Not surprisingly, when the term of earlier subsidies end is aligned with the need for significant capital investment in the building. The owner often has to make a choice to preserve the existing affordable housing and reinvest, convert the property to market rate or owner occupied units, or to sell it to a third party. Fortunately, many current and new owners of these properties choose to preserve their affordability and they seek additional forms of financing. This often leads to incorporating state and federal historic tax credits (HTCs) as a component of their capital stack.

According to the Annual Report on the Economic Impact of the Federal Historic Tax Credit FY 2013, between 1978 and 2013 the historic tax credit program helped create over 135,000 units of affordable housing. HTC programs align well with housing preservation projects, as many of these units were created utilizing historic credits and the proposed work on the property will exceed the owner’s adjusted basis allowing for access to the historic credit again. In some cases, the buildings may have never had a historic designation when the units were developed as affordable, but are eligible for National Register listing today.

A good example of the positive impact the historic credits can have is a recent MHA project, the Briarcliff Summit Apartments in Atlanta, Georgia. Originally constructed in 1924 as a residential hotel by Asa G. Candler Jr., the building was converted to affordable housing in the 1980s. It had fallen into significant disrepair when our client Evergreen Partners, who specialize in affordable housing and are active members of the Institute for Responsible Housing Preservation (IRHP), purchased it. Evergreen utilized a variety of sources for the project, including state and federal historic and low income housing tax credits (LIHTCs) as well financing from HUD.

Institute for Responsible Housing Preservation (IRHP) “The physical needs and renovation challenges a developer encounters on a standard preservation project are always amplified when dealing with a historic structure,” says Evergreen Development Associate Nick Bouquet. “Briarcliff Summit had substantial deferred physical needs and was one of the most transformational projects Evergreen Partners has had the opportunity to participate in. The level of renovation needed to both revitalize the property and renew the building’s distinct historic features would have not been feasible without the availability of the historic tax credit resource”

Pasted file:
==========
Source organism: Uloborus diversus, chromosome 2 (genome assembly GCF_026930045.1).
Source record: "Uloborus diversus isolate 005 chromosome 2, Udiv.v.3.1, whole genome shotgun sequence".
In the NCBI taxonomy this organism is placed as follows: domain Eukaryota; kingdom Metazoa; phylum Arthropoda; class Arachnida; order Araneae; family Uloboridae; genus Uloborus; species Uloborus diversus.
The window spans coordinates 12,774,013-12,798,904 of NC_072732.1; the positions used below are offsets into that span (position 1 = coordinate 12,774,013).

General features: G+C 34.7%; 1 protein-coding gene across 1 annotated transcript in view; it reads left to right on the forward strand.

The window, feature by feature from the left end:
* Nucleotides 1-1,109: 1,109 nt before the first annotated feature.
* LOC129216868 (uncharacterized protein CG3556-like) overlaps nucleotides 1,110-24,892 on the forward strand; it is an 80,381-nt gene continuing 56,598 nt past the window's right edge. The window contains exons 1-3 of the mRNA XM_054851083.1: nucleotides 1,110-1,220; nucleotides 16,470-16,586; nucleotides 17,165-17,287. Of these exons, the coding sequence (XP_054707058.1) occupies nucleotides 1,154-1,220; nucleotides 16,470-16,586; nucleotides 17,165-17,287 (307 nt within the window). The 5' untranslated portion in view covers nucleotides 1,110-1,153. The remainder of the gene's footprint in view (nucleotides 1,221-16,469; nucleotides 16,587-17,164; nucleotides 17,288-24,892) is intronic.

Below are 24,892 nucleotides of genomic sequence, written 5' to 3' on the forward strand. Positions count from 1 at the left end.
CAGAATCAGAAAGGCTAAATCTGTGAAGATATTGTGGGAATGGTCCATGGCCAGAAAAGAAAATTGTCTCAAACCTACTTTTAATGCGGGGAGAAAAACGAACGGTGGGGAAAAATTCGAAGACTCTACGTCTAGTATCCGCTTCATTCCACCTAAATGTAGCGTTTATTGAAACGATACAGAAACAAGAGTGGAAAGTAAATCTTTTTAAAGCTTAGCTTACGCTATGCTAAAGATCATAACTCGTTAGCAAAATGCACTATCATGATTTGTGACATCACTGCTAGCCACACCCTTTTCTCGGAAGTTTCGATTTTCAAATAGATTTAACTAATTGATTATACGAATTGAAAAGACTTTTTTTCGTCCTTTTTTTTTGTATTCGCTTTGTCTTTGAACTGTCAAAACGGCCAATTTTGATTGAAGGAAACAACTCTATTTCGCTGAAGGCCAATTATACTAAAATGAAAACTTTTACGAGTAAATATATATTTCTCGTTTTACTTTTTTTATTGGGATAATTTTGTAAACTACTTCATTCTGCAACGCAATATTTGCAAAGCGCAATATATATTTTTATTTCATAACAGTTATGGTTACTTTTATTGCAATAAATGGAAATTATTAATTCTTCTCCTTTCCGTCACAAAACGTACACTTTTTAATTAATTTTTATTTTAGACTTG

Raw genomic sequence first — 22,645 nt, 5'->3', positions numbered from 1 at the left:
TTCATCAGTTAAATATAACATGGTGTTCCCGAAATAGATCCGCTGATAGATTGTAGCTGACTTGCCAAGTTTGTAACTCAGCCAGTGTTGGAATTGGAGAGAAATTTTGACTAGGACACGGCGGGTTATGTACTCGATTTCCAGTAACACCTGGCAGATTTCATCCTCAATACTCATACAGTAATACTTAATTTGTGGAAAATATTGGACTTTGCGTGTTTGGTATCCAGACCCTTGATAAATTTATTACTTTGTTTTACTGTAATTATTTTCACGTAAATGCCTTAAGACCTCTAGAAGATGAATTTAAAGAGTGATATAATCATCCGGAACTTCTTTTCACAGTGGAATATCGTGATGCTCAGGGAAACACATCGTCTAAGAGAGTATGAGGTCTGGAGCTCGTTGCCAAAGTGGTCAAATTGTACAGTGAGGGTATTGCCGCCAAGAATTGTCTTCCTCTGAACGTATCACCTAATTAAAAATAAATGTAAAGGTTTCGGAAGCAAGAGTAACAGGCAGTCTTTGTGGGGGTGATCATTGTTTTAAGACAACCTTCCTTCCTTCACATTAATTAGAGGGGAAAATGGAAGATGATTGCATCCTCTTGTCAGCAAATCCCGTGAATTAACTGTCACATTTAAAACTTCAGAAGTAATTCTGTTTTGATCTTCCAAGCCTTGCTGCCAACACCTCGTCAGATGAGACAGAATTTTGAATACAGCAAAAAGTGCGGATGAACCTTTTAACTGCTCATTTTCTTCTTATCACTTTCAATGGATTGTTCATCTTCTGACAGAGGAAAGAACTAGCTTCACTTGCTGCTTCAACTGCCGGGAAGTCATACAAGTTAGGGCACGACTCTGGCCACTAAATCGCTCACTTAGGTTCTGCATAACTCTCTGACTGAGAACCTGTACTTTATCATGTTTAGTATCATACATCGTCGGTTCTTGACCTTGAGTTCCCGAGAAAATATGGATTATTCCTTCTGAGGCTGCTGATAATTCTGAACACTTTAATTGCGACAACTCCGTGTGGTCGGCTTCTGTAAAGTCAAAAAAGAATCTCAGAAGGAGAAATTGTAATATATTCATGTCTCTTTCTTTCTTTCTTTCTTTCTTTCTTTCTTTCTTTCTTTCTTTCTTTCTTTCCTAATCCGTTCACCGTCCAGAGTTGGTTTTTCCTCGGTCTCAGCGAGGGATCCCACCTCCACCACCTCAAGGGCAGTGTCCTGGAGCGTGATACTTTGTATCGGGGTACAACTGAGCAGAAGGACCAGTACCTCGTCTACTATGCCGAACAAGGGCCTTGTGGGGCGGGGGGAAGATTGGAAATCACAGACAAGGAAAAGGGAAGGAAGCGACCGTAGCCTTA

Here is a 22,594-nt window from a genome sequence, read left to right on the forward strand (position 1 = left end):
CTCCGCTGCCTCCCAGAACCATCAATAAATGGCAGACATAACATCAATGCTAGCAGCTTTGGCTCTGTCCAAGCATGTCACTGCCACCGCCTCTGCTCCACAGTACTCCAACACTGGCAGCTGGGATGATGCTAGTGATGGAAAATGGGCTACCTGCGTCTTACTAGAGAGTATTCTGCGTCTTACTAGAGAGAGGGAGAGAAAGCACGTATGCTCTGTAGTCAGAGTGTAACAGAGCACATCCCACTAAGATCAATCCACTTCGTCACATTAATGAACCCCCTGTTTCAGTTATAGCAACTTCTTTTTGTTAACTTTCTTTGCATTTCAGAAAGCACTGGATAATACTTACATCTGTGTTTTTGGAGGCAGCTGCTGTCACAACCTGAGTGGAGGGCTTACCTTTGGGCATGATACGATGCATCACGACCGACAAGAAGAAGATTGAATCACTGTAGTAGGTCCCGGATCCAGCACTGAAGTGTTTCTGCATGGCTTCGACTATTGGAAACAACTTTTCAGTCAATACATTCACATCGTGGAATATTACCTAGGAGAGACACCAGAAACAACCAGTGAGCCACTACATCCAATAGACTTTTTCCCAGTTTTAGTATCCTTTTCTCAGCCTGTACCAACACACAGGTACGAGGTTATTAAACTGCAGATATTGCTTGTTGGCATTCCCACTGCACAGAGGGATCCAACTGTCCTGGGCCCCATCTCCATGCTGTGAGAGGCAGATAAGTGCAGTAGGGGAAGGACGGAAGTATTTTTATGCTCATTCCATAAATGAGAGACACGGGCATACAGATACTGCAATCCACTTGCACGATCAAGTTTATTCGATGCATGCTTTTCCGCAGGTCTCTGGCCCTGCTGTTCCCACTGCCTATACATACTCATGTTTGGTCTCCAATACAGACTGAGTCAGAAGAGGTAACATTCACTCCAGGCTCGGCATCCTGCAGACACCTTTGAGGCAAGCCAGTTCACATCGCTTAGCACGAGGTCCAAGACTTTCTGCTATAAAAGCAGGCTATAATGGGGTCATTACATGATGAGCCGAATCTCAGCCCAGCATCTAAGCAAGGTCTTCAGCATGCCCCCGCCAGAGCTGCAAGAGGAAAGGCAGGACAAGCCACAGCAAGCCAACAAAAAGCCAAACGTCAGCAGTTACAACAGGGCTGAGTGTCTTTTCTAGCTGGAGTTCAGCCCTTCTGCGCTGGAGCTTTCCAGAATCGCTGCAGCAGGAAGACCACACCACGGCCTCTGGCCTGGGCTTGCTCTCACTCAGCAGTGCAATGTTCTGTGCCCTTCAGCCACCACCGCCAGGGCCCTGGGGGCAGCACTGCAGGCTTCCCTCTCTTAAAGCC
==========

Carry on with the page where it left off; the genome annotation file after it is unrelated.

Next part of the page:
The capital stack for Briarcliff included state and federal LIHTCs. Combining these with HTCs provided additional funding sources and lead to many positive design aspects for the historic building. Project architects TAT (The Architectural Team) preserved the important decorative features originally designed by architect G. Lloyd Preacher including terracotta roof tiles, iron railings and floral glazed terracotta paneling. Perhaps most importantly for the preservation of the building, the incompatible 1970s era windows were replaced with new energy efficient units that match the windows shown in historic photographs.

Briarcliff Summit Apartments is an excellent example of how state and federal HTCs can be paired with a variety of housing subsidies to create a successful community preservation project. These projects preserve the physical fabric of the neighborhood by rehabilitating important historic resource, but also preserve the social fabric of community by providing high quality affordable housing for the residents who need it the most.

We recently outlined the increase in the Georgia state historic tax credit program in a previous blog. Learn more about these changes here.

Post by Richard Sidebottom |  Senior Associate, MHA Southeast

Topics: Georgia, historic tax credit, HTC, LIHTC, low income housing tax credit, MHA Southeast

Historic Tax Credit Programs Make States Economically Competitive

Posted by MacRostie Historic Advisors on Friday, July 10, 2015